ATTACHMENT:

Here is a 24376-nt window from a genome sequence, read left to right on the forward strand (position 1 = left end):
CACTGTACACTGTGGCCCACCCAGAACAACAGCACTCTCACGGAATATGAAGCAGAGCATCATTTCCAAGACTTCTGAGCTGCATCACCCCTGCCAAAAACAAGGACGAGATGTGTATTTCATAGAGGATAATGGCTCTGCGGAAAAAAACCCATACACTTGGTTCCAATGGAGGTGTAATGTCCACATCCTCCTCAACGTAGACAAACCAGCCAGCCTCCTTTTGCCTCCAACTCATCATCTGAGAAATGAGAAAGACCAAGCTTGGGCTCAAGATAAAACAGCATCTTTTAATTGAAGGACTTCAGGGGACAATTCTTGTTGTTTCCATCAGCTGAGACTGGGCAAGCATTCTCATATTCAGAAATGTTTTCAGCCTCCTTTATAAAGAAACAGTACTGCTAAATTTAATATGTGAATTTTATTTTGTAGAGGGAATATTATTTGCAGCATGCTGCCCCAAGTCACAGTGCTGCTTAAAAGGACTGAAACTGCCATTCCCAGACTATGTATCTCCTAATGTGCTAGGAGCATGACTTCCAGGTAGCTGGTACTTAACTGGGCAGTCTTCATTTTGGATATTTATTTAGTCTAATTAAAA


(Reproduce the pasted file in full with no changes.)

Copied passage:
Here is a 24376-nt window from a genome sequence, read left to right on the forward strand (position 1 = left end):
CACTGTACACTGTGGCCCACCCAGAACAACAGCACTCTCACGGAATATGAAGCAGAGCATCATTTCCAAGACTTCTGAGCTGCATCACCCCTGCCAAAAACAAGGACGAGATGTGTATTTCATAGAGGATAATGGCTCTGCGGAAAAAAACCCATACACTTGGTTCCAATGGAGGTGTAATGTCCACATCCTCCTCAACGTAGACAAACCAGCCAGCCTCCTTTTGCCTCCAACTCATCATCTGAGAAATGAGAAAGACCAAGCTTGGGCTCAAGATAAAACAGCATCTTTTAATTGAAGGACTTCAGGGGACAATTCTTGTTGTTTCCATCAGCTGAGACTGGGCAAGCATTCTCATATTCAGAAATGTTTTCAGCCTCCTTTATAAAGAAACAGTACTGCTAAATTTAATATGTGAATTTTATTTTGTAGAGGGAATATTATTTGCAGCATGCTGCCCCAAGTCACAGTGCTGCTTAAAAGGACTGAAACTGCCATTCCCAGACTATGTATCTCCTAATGTGCTAGGAGCATGACTTCCAGGTAGCTGGTACTTAACTGGGCAGTCTTCATTTTGGATATTTATTTAGTCTAATTAAAA